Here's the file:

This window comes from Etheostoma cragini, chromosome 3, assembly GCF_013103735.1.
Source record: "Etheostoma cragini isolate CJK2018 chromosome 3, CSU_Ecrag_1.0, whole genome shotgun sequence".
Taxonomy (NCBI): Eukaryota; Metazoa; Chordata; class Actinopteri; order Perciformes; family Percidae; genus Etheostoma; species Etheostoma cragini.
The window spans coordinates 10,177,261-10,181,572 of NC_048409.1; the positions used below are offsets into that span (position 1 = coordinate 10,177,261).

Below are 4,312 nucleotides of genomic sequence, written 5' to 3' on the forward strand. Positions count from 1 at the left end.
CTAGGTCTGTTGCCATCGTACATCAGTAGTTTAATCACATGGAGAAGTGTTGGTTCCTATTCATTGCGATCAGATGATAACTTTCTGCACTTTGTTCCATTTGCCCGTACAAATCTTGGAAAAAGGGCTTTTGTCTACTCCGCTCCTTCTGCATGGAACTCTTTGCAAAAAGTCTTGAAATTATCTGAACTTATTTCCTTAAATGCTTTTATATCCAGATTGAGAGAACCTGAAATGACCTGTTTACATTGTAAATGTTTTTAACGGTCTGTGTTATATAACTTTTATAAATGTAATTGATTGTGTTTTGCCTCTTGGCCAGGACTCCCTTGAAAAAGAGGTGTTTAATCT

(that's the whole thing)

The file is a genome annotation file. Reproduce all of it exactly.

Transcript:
This window comes from Etheostoma cragini, chromosome 3, assembly GCF_013103735.1.
Source record: "Etheostoma cragini isolate CJK2018 chromosome 3, CSU_Ecrag_1.0, whole genome shotgun sequence".
Taxonomy (NCBI): Eukaryota; Metazoa; Chordata; class Actinopteri; order Perciformes; family Percidae; genus Etheostoma; species Etheostoma cragini.
The window spans coordinates 10,177,261-10,181,572 of NC_048409.1; the positions used below are offsets into that span (position 1 = coordinate 10,177,261).

Below are 4,312 nucleotides of genomic sequence, written 5' to 3' on the forward strand. Positions count from 1 at the left end.
CTAGGTCTGTTGCCATCGTACATCAGTAGTTTAATCACATGGAGAAGTGTTGGTTCCTATTCATTGCGATCAGATGATAACTTTCTGCACTTTGTTCCATTTGCCCGTACAAATCTTGGAAAAAGGGCTTTTGTCTACTCCGCTCCTTCTGCATGGAACTCTTTGCAAAAAGTCTTGAAATTATCTGAACTTATTTCCTTAAATGCTTTTATATCCAGATTGAGAGAACCTGAAATGACCTGTTTACATTGTAAATGTTTTTAACGGTCTGTGTTATATAACTTTTATAAATGTAATTGATTGTGTTTTGCCTCTTGGCCAGGACTCCCTTGAAAAAGAGGTGTTTAATCT